This Was The Biggest Challenge In Filming Captain America: The Winter Soldier's Famous Elevator Fight [Exclusive]

Marvel Cinematic Universe films are a curiosity among modern superhero movies in that they're lauded for their general spectacle but not so much for their action scenes. What's more, at the risk of kicking the proverbial hornet's nest, this is one area where recent DC films have surpassed their Marvel peers. Where the one-on-one fights in the MCU often boil down to a bunch of weightless computer-generated images bashing one another silly, the brawls in DC titles like "Batman v Superman," "Aquaman," and "Birds of Prey" boast precise choreography and a tangible sense of danger.

There are a few exceptions, like some of the more memorable martial arts throwdowns from "Shang-Chi and the Legend of the Ten Rings" and, if we're including the old Marvel Television shows, the stellar one-take tussles in Netflix's "Daredevil." Of course, there's one MCU movie action scene that towers over all the rest and that's the fabulous elevator fight from 2014's "Captain America: The Winter Soldier." Even the film's directors, the Russo Brothers, couldn't resist nodding to the time Steve Rogers laid the smackdown on a lift full of HYDRA agents with a key scene in their 2019 Infinity Saga capper, "Avengers: Endgame."

Much of the MCU's best action owes a debut to Chris Brewster, who served as a stunt double for the Steve Rogers character in "The Winter Soldier" and acted as Charlie Cox's stunt double on "Daredevil" on top of being a fight choreographer and stunt coordinator. Among his many other credits since then are "Black Adam," which he worked on as a stunt and fight coordinator. In an interview with /Film's Jack Giroux to discuss the Dwayne Johnson-led DC film, Brewster looked back at "The Winter Soldier" and recalled the biggest challenge of its elevator fight: keeping the whole thing feeling realistic.

No waiting turns

As Brewster told it, it was "The Winter Soldier" stunt coordinator Thomas Robinson Harper (who was also a stunt coordinator on "Black Adam") who "brought me up to be one of the coordinators alongside him" on the "Captain America" movie sequel. Harper, it ought to be noted, got his start doing uncredited stunt work on films in the late 1970s and would go on to work on projects as varied as "Waterworld," "The Patriot," "The Matrix Reloaded," and "Superbad" prior to making his MCU debut as a stunt coordinator on "Iron Man" in 2008. In Brewster's words:

"[Harper is] the guy. He is the legend. He is the absolute top of the stunt world, my idol, and the person who's paved the road for me to do what I do."

Continuing, Brewster said that Harper "called me up basically the day that he got the job" to assist him on "The Winter Soldier." The duo wasted no time in getting to work on the film's elevator fight after that, recognizing early on it would be a very difficult scene to pull off as envisioned. "We literally built the elevator out of boxes and pads and everything, and we just started walking through the space seeing what was doable," Brewster explained.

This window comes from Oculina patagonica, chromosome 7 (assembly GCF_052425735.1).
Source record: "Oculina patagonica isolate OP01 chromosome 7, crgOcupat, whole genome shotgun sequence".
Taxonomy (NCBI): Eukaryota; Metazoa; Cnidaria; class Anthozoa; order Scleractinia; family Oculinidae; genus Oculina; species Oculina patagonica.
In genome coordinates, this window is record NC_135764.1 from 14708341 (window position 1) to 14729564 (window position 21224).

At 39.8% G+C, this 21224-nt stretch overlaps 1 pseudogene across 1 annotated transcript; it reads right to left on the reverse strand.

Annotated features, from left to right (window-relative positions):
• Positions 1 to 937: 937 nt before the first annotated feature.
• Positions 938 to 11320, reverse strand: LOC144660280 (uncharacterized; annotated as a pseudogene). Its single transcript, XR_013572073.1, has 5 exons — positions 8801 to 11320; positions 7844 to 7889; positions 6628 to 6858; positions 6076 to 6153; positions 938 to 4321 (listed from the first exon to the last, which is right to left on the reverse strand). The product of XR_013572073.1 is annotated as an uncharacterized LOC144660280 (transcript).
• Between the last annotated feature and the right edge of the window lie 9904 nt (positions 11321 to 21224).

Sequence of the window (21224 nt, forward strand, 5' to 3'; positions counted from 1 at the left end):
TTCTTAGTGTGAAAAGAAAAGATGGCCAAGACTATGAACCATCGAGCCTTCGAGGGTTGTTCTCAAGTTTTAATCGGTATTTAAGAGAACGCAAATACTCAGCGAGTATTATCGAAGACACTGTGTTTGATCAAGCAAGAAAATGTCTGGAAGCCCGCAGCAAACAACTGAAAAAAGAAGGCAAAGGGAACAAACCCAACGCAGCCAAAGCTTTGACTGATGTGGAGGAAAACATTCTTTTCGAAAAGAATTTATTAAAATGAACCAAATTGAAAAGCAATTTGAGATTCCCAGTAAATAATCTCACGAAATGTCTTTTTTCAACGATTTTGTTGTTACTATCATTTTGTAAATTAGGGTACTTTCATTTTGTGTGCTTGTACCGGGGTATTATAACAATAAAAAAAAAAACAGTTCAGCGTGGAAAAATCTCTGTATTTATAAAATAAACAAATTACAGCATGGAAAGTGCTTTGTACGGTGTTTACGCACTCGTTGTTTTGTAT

The key, as they saw it, was to avoid having anyone fight in an unrealistic fashion, e.g. visibly waiting for their turn to attack Steve Rogers. "There's nothing worse than seeing somebody do a big setup for a move and seeing three people just waiting for them to do the move instead of hitting them while they're setting up," Brewster observed. "We try to find the reality in the movement, but still stylize it and make it as flashy and dynamic and exciting as we possibly can."

Choreographing the fight, one person at a time

One need look no further than what the internet has infamously declared the "Worst Fight Scene Ever" (i.e. the gloriously awkward battle between Kirk and the Gorn on "Star Trek: The Original Series") to grasp what Brewster is talking about here. In order to avoid this, he and Harper carefully planned out and choreographed the elevator fight scene one character at a time:

"We like to choreograph a fight scene and obviously think of the hero and the main characters first, but then we'll go through the fight scene and play every single character in the fight. What are you doing at this moment? Because it takes one person in the background of a fight to ruin the entire fight. As soon as you see the main character go by them and they do nothing, it's like,'No, that guy would've done something.' If there's ever a moment that feels forced or fake, we're like, 'No, we have to fix that.' We'll go back and redesign until everything makes sense to us."

It worked, too. Eight years later, the MCU has yet to deliver a skirmish that's quite as exhilarating as the time a bunch of HYDRA clowns declined Steve Rogers' polite invitation to vacate the elevator "Before we get started." Even to this day, actors like Anthony Mackie — whose MCU counterpart, Sam Wilson, took up the Captain America mantle in "The Falcon and the Winter Solider" and will continue to wield the shield in the upcoming "Captain America: New World Order" — are holding out hope they, too, will get a fight scene to rival that one.